Credit cards may be one of the best ways to build credit, but a new survey commissioned by Bankrate found the majority of one generation wants nothing to do with them. And it’s not the generation you might expect.
A massive 63 percent of millennials — yes, those aged 18 to 29 who are typically known for bad credit card habits — currently do not have a credit card, according to the survey.
A meager 23 percent of millennials have one credit card. Only 6 percent of millennials have two cards, whereas 13 percent of those aged 30 to 49 have two credit cards (the numbers increase with age; 21 percent of those 65 and up have two cards.)
A Different View of Credit Cards
Why is this youthful generation not so hot on credit cards? Millennials were either just out of college or still in school when the Great Recession hit, giving their generation some healthy skepticism about debt.
They aren’t alone — studies show ever since the Recession, Americans as a whole rely less on credit cards.
Additionally, the Credit CARD Act of 2009 made it difficult for those under 21 to get a credit card without a co-signer or significant income, so it became more difficult for many millennials to get a card even if they wanted one.
Already Dealing with Other Debt
According to the Project for Student Debt, the average amount of student loan debt for college grads from 2012 is nearly $30,000, and student loan debt grew 6 percent each year from 2008 to 2012.
With so many students exiting college already in debt, the thought of racking up credit card debt on top of it is unappealing.
The Downside of Saying No to Credit Cards
While millennials who avoid credit cards may be doing themselves a favor in the short term by avoiding debt, there is a long-term risk.
Establishing good credit helps you get favorable rates on all kinds of insurance and loans, qualify for renting an apartment and pass a credit check for employment.
If you don’t have a credit card, your credit history will be limited. Those who have loans with good repayment history have a leg up, but millennials with no debt or repayment history will likely struggle to get approved for car loans or mortgages without a cosigner.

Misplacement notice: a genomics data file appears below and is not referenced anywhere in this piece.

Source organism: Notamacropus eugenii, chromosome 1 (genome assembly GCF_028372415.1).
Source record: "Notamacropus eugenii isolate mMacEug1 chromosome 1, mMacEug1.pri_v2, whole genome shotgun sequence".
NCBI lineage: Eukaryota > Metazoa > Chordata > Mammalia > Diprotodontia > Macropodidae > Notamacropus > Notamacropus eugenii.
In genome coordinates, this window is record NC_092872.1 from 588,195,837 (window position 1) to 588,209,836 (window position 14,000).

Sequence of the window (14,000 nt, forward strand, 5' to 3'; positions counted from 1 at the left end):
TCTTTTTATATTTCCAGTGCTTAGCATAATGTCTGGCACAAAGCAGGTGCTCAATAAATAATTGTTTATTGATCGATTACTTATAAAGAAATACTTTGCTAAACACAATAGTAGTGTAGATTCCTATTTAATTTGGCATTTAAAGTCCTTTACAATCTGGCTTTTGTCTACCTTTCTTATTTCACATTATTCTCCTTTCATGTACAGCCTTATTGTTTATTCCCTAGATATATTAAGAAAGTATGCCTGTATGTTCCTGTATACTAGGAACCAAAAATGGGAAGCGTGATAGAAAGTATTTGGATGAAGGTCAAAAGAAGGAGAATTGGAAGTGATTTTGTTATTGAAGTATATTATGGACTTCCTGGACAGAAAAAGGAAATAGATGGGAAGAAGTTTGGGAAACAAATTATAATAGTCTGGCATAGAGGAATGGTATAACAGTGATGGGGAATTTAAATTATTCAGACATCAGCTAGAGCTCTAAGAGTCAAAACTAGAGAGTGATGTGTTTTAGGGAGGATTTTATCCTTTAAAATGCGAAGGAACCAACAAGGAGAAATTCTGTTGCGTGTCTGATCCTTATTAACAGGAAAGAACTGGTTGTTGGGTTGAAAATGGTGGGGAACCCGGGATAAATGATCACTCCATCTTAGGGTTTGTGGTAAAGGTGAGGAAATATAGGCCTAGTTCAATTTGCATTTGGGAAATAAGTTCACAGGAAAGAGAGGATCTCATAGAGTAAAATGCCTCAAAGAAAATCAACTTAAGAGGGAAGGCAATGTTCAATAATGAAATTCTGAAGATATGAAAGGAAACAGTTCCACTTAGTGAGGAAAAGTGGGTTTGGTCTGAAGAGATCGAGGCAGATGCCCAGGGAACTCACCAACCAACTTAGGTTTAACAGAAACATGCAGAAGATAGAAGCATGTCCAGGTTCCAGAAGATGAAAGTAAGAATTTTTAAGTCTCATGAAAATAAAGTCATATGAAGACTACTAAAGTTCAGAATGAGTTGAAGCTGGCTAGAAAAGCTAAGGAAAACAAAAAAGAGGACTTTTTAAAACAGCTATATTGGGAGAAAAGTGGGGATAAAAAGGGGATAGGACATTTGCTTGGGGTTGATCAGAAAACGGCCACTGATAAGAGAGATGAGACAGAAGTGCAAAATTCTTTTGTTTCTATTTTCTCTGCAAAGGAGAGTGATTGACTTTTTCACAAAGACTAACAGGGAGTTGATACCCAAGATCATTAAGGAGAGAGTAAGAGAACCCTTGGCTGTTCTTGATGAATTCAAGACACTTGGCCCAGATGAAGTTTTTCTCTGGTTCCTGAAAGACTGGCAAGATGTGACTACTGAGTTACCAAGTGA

One Millennial’s Story
Like many millennials, Mary Neal, a 29-year-old from Garland, Texas, got into serious trouble with credit cards as a college student.
“I got one with the mentality that I need to start working on my credit now, to help with my future. What a load,” she said. “I got in over my head and couldn’t keep up with the payments or the escalating balance. I was young and stupid and just let it go to the point where I was getting negative marks on my credit.”
Neal canceled her cards, made payment plans, and vowed to avoid plastic again until she was financially stable enough to handle it.
Years later, after graduating from law school and getting a good job offer, Neal opened a Banana Republic card to help her buy work clothes. In two years, they’ve raised her credit limit by more than $3,000 and converted the store card to a Visa card without asking her.
“I’m in this Catch-22 where I’m improving my credit, but this improvement is causing the credit card companies to hound me about opening new cards and up my limits when I don’t request it,” she said.
Neal and her husband keep one credit card handy for emergency purposes, but for the most part, they avoid them.
Photo credits: dailyfinance.com, bankrate.com